Objective: Although data on publicly available special education are informative and offer a glimpse of trends in autism spectrum disorder (ASD) and use of educational services, using these data for population-based public health monitoring has drawbacks. Our objective was to evaluate trends in special education eligibility among 8-year-old children with ASD identified in the Autism and Developmental Disabilities Monitoring Network. Methods: We used data from 5 Autism and Developmental Disabilities Monitoring Network sites (Arizona, Colorado, Georgia, Maryland, and North Carolina) during 4 surveillance years (2002, 2006, 2008, and 2010) and compared trends in 12 categories of special education eligibility by sex and race/ethnicity. We used multivariable linear risk regressions to evaluate how the proportion of children with a given eligibility changed over time. Results: Of 6010 children with ASD, more than 36% did not receive an autism eligibility in special education in each surveillance year. From surveillance year 2002 to surveillance year 2010, autism eligibility increased by 3.6 percentage points (P =.09), and intellectual disability eligibility decreased by 4.6 percentage points (P <.001). A greater proportion of boys than girls had an autism eligibility in 2002 (56.3% vs 48.8%). Compared with other racial/ethnic groups, Hispanic children had the largest increase in proportion with autism eligibility from 2002 to 2010 (15.4%, P =.005) and the largest decrease in proportion with intellectual disability (–14.3%, P =.004). Conclusion: Although most children with ASD had autism eligibility, many received special education services under other categories, and racial/ethnic disparities persisted. To monitor trends in ASD prevalence, public health officials need access to comprehensive data collected systematically, not just special education eligibility.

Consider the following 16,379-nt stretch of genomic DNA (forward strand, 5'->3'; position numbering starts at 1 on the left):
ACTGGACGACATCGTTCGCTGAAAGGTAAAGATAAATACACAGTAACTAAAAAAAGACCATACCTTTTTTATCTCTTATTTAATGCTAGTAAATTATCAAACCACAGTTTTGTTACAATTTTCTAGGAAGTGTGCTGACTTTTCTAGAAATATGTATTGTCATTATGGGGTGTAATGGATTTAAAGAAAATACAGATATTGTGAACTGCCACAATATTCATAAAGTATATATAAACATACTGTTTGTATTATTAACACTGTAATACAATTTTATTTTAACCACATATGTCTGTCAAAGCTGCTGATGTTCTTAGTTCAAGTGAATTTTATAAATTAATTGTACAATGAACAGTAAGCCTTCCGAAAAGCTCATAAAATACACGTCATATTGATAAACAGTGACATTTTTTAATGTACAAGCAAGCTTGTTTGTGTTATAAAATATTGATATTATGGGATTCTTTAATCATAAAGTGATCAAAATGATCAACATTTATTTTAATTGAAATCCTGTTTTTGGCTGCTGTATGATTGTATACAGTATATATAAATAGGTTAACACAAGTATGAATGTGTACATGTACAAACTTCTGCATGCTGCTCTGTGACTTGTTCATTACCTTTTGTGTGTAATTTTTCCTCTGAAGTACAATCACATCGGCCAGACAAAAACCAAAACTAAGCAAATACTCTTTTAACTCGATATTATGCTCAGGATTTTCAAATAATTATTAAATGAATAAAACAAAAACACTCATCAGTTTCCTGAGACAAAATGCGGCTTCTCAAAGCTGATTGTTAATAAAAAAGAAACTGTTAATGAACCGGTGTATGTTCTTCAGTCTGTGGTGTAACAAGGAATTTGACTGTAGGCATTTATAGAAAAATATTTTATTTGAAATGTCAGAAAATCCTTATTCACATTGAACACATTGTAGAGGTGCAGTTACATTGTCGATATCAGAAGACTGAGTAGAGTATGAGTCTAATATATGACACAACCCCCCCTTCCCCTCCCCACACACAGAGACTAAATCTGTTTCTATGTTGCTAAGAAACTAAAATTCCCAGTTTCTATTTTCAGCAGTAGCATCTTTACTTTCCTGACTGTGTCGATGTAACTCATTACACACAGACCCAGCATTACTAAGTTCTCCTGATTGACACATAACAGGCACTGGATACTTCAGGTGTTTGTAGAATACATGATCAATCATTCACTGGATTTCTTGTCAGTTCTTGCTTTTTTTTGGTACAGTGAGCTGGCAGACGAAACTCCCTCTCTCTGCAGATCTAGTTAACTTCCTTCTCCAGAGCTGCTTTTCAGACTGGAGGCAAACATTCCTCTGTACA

- Autism spectrum disorder
- Special education
ASJC Scopus subject areas
- Public Health, Environmental and Occupational Health